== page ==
Last Updated on December 28, 2022 6:46 pm
December 15, 2022
As part of ongoing activities associated with the Boone 150 celebrations in 2022, marking the 150th anniversary of Boone’s official incorporation as a town on January 23, 1872, the Watauga County Historical Society (WCHS) has established the Watauga County Historical Society Hall of Fame. Throughout 2022, WCHS will name twelve individuals or groups—one each month—as members of the inaugural class of the WCHS Hall of Fame. For the month of November 2022, the WCHS is delighted to announce that Gertrude Tolbert Folk (1892-1974) has been named as the next inductee of this inaugural class of the WCHS Hall of Fame.
It is said that teaching is the profession that teaches all other professions. Although there is little information published about Gertrude Folk, we know from interviews in the community and the Junaluska: Oral Histories of a Black Appalachian Community book that people remember more than just a schoolteacher when they think of Gertrude Folk. They remember a woman who was involved in the community. A woman who gave piano lessons. An author of a number of obituaries. A well-dressed, stern woman. A well-mannered woman, always found at the community’s church.
Gertrude Tolbert Folk was perhaps most known to Watauga County as a teacher at the Watauga Consolidated School on Church Street. She was born to Jerry and Mary Tolbert in Jefferson City, Tennessee, in 1892. Gertrude was interviewed as part of the Black History Project conducted by Appalachian State University history professor Dr. Winston Kinsey in 1973, just a year before her death. According to her own oral history, her grandparents were enslaved, but not her parents. She attended the segregated high school, Nelson Merry School, and then two years of college at Carson Newman. After passing a verbal test, Gertrude started teaching at a school in Beaverdam, then later in Elizabethton, Jefferson City, and finally Cove Creek. Her story in Boone began in 1918, after hearing B. B. Dougherty speak at a conference searching for Black teachers to come to Watauga County.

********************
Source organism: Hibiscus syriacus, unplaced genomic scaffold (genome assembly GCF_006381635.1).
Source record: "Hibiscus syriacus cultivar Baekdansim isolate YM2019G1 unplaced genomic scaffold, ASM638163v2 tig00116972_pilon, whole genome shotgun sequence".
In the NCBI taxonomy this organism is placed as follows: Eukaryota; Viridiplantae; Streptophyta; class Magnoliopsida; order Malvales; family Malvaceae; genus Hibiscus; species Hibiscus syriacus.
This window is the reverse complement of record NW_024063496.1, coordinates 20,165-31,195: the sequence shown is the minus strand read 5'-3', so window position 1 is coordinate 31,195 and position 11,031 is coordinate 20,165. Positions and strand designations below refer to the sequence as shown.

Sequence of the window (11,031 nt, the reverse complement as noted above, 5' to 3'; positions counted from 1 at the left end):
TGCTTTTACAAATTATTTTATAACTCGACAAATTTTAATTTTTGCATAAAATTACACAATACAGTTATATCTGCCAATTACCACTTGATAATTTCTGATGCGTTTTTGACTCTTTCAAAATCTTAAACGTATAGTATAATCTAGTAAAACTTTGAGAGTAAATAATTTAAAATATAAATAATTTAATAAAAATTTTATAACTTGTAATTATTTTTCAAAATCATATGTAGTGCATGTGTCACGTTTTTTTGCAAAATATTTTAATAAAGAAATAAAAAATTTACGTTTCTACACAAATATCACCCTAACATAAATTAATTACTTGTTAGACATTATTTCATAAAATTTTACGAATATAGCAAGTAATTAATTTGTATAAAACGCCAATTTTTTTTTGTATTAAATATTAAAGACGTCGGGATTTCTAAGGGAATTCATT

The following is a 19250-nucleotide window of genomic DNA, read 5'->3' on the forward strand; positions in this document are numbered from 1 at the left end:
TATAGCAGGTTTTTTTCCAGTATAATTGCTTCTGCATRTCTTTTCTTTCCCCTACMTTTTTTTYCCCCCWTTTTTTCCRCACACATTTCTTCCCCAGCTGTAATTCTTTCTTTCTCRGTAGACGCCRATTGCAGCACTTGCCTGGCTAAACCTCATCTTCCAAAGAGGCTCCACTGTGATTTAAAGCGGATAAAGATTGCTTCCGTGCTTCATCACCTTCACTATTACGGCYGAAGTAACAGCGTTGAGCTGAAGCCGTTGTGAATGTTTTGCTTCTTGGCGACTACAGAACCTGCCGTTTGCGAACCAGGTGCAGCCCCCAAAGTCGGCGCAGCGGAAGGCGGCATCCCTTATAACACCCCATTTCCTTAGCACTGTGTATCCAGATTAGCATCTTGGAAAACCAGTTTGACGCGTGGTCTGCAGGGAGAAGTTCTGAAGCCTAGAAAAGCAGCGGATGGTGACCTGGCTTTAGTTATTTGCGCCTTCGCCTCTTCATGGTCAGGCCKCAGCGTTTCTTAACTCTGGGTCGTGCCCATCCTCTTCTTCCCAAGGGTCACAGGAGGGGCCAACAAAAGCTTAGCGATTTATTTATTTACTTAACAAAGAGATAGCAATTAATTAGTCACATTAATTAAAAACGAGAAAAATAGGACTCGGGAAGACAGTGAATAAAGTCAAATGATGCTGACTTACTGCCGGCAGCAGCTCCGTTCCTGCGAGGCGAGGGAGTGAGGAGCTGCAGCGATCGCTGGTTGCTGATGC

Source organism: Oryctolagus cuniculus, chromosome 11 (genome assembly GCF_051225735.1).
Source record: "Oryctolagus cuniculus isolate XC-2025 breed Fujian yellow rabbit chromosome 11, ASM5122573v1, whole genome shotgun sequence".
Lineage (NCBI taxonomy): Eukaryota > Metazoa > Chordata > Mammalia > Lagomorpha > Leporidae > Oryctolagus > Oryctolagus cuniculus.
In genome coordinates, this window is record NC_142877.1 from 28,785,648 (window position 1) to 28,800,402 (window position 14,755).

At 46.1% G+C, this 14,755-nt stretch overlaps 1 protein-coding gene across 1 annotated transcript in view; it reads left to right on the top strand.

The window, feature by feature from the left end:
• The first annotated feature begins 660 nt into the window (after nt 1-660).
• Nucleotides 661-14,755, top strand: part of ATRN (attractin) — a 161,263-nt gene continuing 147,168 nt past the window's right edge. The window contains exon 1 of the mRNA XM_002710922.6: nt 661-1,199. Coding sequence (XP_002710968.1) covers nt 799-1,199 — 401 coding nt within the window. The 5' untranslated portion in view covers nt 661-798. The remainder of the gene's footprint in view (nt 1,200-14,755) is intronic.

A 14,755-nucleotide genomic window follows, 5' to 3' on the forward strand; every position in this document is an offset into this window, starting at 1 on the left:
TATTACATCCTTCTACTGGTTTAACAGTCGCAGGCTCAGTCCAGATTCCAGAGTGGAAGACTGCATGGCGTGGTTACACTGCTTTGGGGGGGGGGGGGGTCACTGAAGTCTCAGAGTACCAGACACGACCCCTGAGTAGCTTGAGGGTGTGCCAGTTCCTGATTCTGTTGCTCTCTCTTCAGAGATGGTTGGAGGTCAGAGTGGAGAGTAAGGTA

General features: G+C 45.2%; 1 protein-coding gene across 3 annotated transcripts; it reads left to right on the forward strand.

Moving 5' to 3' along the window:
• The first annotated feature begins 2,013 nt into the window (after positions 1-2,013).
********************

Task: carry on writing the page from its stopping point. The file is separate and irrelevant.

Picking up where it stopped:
During her first year teaching in Boone, the classroom was just a one-room, log building divided in half by a curtain. The school was the oldest Black school in Boone, which was torn and replaced with the WPA-funded Watauga Consolidated School in 1937. Gertrude and her sister, Anna, actually lived just in front of the earlier school building on Church Street for a time. Stern and outspoken, she fought to bring on a second teacher for the school in the 1930s when the Black schools in Boone, Beaverdam, and Cove Creek consolidated. At the time, Gertrude would have been the sole teacher for all 62 kindergarten through eighth grade students. (Can you imagine the outrage a class size of 62 would elicit in the present day?) Gertrude taught them all, every subject. Students remember her humming while she walked up and down the aisles. Thanks to Gertrude, the school did eventually get a second teacher, one of her former students, Frazier Horton.